The "fire" in this text is a very important symbol of both hope and humanity. McCarthy presents the reader with a grim and relentless dystopian world which offers little hope or future for humanity. The remnants of the human species are forced into cannibalising each other merely to survive or scavenging for tins and other dried goods thanks to some kind of unspecified disaster that has overtaken the planet. As a result, the humans in the book are presented as shadows of their former selves, debased and animalistic in the way that they prey on each other and have lost any sense of moral code. It is only the father and the son in this text that offer some kind of hope for humanity, and it is this that is captured in the phrase "carrying the fire." Note how this is directly addressed when the father realises he is dying in the injunction he gives to his son:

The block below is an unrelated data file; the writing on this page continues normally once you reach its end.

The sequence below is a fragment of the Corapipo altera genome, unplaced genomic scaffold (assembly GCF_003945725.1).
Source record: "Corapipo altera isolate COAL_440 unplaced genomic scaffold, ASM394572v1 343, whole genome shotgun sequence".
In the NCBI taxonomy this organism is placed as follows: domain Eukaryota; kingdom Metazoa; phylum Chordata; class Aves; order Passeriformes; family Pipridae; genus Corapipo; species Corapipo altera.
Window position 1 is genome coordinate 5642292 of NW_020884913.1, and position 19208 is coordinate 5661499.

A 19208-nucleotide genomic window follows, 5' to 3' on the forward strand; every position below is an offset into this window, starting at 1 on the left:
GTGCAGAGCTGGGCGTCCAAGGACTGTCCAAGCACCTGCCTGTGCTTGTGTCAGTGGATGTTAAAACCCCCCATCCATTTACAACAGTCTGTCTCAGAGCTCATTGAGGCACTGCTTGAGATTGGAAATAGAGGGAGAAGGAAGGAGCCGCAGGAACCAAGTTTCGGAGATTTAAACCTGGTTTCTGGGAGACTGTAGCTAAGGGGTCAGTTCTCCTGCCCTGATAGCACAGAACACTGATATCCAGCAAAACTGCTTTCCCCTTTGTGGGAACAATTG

You have to carry the fire.
I dont know how to.
Yes you do.
Is it real? The fire?
Yes it is.
Where is it? I dont know where it is.
Yes you do. It's inside you. It was always there. I can see it.
In the father's description of the fire, it is clear that the way he talks about the fire being "inside" his son, and "always" being there, is something that points towards its symbolic meaning. The fire that the boy is told to continue carrying represents the hope for humanity. This is why when the boy meets the man who will take care of him he instinctively asks whether he carries the fire. As long as this symbolic "fire" burns, there is still hope for the future of humanity in this grim world.